British bank Barclays was hit with a $44 million fine on Thursday following revelations that one of the bank's traders rigged the gold markets in his favor two years ago.
The U.K.'s Financial Conduct Authority is fining Barclays over the actions of Daniel Plunkett, a former Director of Precious Metals at the bank. Plunkett was also censured by the FCA for manipulating the price of gold in order to avoid paying out a contract. (Via BBC)
The scandal hinges around Barclay's role in the gold fixing process, which works like this: twice each business day, major banks — including Barclays — meet to determine a benchmark price for buying and selling gold. The lead participant proposes a gold price, and each bank declares how much gold buying and selling they would do at that price. The leader then adjusts the proposed price until the buying and selling demands balance out.
Plunkett, who was privy to the gold fixing process, was also managing a digital options contract about the fixed price of gold. MarketWatch explains, "On June 28, 2012, if the gold fix was above $1,558.96 an ounce, the customer would get a $3.9 million payout. If it didn't, not only would the customer not get the $3.9 million, but Plunkett would get a cut of what Barclays saved."
So, Plunkett had an interest in seeing his client's contract flop, and he had the means to make it happen. CNN reports Plunkett told a colleague "hopefully we fix 1,558, or 1,558.75 ideal" the day the contract would have expired.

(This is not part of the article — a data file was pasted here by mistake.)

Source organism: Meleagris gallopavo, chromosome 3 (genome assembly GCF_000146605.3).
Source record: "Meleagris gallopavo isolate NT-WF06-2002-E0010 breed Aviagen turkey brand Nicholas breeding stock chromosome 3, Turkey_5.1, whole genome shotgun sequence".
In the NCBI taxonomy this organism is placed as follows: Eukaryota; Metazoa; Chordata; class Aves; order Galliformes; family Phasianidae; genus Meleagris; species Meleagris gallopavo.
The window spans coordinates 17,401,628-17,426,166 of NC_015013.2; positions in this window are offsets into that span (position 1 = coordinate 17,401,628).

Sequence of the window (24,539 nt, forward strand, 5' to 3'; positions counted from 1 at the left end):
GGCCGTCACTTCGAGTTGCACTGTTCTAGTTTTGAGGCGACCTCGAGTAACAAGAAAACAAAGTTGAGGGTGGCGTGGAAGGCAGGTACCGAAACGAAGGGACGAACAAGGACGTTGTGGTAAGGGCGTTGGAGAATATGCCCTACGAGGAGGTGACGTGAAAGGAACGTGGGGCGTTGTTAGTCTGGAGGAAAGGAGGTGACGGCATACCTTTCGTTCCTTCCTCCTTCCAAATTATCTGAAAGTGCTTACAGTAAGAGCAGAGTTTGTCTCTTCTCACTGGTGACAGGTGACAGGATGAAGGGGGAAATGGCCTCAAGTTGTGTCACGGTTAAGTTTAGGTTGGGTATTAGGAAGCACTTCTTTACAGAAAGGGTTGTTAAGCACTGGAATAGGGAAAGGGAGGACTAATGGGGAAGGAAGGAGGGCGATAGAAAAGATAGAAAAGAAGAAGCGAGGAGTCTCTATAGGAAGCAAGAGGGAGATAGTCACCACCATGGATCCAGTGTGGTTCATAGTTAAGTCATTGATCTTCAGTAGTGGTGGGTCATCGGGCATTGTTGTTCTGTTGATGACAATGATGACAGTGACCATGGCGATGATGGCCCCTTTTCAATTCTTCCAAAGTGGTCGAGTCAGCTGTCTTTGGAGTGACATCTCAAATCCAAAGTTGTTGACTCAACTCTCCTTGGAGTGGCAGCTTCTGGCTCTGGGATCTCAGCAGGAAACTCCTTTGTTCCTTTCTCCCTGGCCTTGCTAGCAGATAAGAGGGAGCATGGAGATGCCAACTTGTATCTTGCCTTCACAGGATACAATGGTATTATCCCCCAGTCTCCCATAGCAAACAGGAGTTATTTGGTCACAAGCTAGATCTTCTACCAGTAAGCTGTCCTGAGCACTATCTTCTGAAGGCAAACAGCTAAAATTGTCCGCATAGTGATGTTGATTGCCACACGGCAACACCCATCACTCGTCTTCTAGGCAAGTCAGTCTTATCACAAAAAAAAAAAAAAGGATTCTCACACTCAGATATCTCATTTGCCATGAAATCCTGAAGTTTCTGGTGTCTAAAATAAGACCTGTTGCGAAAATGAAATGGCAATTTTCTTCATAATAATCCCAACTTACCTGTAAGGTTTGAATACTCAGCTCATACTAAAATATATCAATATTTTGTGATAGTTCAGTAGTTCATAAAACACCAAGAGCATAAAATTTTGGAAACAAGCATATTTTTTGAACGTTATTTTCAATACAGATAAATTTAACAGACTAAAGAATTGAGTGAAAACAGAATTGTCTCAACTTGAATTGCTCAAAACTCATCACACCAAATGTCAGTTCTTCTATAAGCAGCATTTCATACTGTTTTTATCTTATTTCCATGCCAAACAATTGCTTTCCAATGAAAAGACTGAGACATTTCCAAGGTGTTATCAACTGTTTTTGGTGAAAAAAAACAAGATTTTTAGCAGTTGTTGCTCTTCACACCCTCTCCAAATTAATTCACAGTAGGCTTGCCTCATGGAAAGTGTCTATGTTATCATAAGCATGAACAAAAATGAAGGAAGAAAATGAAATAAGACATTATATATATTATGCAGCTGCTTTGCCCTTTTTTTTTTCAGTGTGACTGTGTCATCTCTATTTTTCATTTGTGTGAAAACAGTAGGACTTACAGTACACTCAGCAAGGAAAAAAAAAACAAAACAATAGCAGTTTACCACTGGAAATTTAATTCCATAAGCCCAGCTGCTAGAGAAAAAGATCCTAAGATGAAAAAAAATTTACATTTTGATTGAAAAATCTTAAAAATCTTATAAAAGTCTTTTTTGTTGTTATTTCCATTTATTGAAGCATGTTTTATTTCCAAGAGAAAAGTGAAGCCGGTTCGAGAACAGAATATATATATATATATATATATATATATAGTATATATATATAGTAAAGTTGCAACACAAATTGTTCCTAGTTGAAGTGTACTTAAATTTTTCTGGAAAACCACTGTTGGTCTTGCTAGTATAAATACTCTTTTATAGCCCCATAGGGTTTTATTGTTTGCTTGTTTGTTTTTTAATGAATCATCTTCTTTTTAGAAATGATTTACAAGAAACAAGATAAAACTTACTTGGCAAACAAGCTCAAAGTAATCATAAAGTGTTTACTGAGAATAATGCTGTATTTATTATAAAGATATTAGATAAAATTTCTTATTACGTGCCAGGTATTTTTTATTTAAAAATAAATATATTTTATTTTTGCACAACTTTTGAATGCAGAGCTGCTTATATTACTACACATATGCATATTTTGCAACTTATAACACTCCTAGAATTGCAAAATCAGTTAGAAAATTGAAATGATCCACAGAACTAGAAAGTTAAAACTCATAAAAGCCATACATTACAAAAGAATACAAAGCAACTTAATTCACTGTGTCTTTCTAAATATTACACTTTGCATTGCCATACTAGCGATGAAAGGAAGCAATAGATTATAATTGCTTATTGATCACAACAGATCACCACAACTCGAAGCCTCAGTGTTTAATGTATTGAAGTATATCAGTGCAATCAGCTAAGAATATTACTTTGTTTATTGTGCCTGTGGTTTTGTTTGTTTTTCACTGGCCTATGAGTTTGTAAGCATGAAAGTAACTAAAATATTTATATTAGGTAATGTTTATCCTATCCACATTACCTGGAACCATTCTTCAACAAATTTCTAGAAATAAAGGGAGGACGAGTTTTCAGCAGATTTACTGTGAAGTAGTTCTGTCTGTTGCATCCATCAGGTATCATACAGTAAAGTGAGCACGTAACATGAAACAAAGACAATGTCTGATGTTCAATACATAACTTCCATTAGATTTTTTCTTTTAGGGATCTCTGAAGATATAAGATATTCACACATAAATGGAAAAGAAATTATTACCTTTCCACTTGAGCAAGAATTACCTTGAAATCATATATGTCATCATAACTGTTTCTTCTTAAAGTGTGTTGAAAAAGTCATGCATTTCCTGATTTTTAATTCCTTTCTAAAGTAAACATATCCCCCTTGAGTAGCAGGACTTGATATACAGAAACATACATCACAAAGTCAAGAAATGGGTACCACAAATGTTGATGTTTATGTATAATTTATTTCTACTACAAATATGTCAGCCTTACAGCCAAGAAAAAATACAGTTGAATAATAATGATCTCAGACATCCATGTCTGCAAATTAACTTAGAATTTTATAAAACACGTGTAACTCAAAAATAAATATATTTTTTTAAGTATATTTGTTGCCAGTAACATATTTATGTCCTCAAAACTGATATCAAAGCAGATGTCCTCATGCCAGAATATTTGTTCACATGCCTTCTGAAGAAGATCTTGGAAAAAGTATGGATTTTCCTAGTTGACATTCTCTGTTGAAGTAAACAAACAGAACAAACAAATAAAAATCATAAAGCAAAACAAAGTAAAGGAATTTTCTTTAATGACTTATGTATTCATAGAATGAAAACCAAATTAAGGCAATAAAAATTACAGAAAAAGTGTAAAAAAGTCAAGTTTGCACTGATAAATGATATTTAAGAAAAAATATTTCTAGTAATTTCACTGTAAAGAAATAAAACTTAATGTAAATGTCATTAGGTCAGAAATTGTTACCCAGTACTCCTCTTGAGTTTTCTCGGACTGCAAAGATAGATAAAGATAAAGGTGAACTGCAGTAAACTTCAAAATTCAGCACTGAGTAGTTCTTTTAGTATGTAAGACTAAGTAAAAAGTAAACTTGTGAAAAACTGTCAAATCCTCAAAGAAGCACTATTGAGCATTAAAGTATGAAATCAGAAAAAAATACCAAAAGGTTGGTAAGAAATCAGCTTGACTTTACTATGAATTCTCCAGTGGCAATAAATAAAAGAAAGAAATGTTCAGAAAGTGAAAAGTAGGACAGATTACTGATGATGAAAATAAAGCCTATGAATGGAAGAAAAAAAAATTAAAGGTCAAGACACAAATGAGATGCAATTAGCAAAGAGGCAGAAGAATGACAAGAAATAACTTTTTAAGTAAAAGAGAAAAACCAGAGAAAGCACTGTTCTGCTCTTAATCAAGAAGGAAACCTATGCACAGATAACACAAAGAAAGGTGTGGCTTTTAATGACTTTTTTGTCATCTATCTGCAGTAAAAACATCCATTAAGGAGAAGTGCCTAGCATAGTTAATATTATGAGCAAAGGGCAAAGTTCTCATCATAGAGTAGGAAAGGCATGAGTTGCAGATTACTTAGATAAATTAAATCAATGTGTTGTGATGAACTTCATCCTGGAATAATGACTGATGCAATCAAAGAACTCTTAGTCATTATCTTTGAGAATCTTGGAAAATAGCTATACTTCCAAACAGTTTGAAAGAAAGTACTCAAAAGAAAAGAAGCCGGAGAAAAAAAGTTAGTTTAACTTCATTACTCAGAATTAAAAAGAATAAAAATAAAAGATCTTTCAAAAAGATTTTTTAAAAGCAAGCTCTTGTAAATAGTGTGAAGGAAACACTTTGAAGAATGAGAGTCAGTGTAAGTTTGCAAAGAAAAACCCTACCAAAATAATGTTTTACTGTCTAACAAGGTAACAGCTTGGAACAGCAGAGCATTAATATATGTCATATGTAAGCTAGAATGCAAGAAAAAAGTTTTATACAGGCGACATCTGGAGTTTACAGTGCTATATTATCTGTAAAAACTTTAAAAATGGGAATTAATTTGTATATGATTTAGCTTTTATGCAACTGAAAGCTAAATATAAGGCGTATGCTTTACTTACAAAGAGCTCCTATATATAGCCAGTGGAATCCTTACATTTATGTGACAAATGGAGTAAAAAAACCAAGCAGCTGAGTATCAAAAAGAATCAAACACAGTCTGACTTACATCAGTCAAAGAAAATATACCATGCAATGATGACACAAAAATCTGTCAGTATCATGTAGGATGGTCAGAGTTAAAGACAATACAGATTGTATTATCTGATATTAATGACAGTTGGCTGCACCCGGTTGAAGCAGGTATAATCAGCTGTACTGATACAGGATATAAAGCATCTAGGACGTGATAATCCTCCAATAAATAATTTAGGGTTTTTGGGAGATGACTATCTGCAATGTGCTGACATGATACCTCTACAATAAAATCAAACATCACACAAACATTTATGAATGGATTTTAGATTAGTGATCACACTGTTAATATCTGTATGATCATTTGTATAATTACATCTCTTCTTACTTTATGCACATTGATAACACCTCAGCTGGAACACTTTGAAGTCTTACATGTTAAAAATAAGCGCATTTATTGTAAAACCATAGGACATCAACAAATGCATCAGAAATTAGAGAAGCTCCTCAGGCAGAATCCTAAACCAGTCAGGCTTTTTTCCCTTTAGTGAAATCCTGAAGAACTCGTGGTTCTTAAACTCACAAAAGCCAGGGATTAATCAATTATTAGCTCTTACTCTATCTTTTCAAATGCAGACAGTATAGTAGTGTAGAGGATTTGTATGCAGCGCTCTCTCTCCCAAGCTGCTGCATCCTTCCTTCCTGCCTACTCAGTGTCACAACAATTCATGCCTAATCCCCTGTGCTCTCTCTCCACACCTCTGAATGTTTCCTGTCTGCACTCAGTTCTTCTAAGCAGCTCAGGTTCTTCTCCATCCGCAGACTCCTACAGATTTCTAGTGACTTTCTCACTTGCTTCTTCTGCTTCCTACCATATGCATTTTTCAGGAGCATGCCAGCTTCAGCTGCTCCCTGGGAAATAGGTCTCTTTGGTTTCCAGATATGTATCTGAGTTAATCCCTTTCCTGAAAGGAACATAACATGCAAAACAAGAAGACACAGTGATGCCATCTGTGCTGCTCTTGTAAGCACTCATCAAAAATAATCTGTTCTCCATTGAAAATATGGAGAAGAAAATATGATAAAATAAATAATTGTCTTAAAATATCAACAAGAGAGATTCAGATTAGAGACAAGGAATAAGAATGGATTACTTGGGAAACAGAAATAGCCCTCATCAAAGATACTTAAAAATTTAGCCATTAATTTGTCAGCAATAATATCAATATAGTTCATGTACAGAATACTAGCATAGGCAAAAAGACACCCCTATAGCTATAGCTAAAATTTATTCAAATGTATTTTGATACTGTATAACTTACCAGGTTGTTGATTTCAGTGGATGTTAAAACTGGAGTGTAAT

But when the day's gold fixing began, it looked like the price might rise above Plunkett's magic number. So the trader quickly submitted a series of large sell orders for gold in order to artificially drive the price down to where he wanted it. As one Bloomberg writer put it, "If you were writing a paranoid fantasy of gold price manipulation you'd be hard pressed to come up with something more on the nose."
The scheme worked and Plunkett avoided paying out the contract. However, the suspicious customer complained about the trade to Barclays. One investigation later, Plunkett was banned from trading, the customer got his lost money back, and the FCA had penalized both Barclays and Plunkett.
The whole incident has prompted financiers to reexamine the gold fixing process. One professor told Businessweek, "I don't think we would invent the gold fix mechanism as it is now, if it was just starting up. ... That leads to the obvious question of do we then need it?"
And in an unfortunate twist of fate for Barclays, Plunkett's manipulation of the gold market came just one day after Barclays was handed a whopping $450 million fine for manipulating a different number: the LIBOR interest rate. (Via The Guardian)
Responding to the gold fixing fine, Barclays executive Antony Jenkins emphasized the bank has been working to improve its corporate culture to avoid future scandals. "While there is much more to do to achieve the deep-rooted cultural change we embarked upon at the start of 2013, Barclays today has significantly changed for the better."
In filing their fine, the FCA did credit Barclays and Plunkett for cooperating promptly with the investigation, which knocked 30 percent off of their final fines.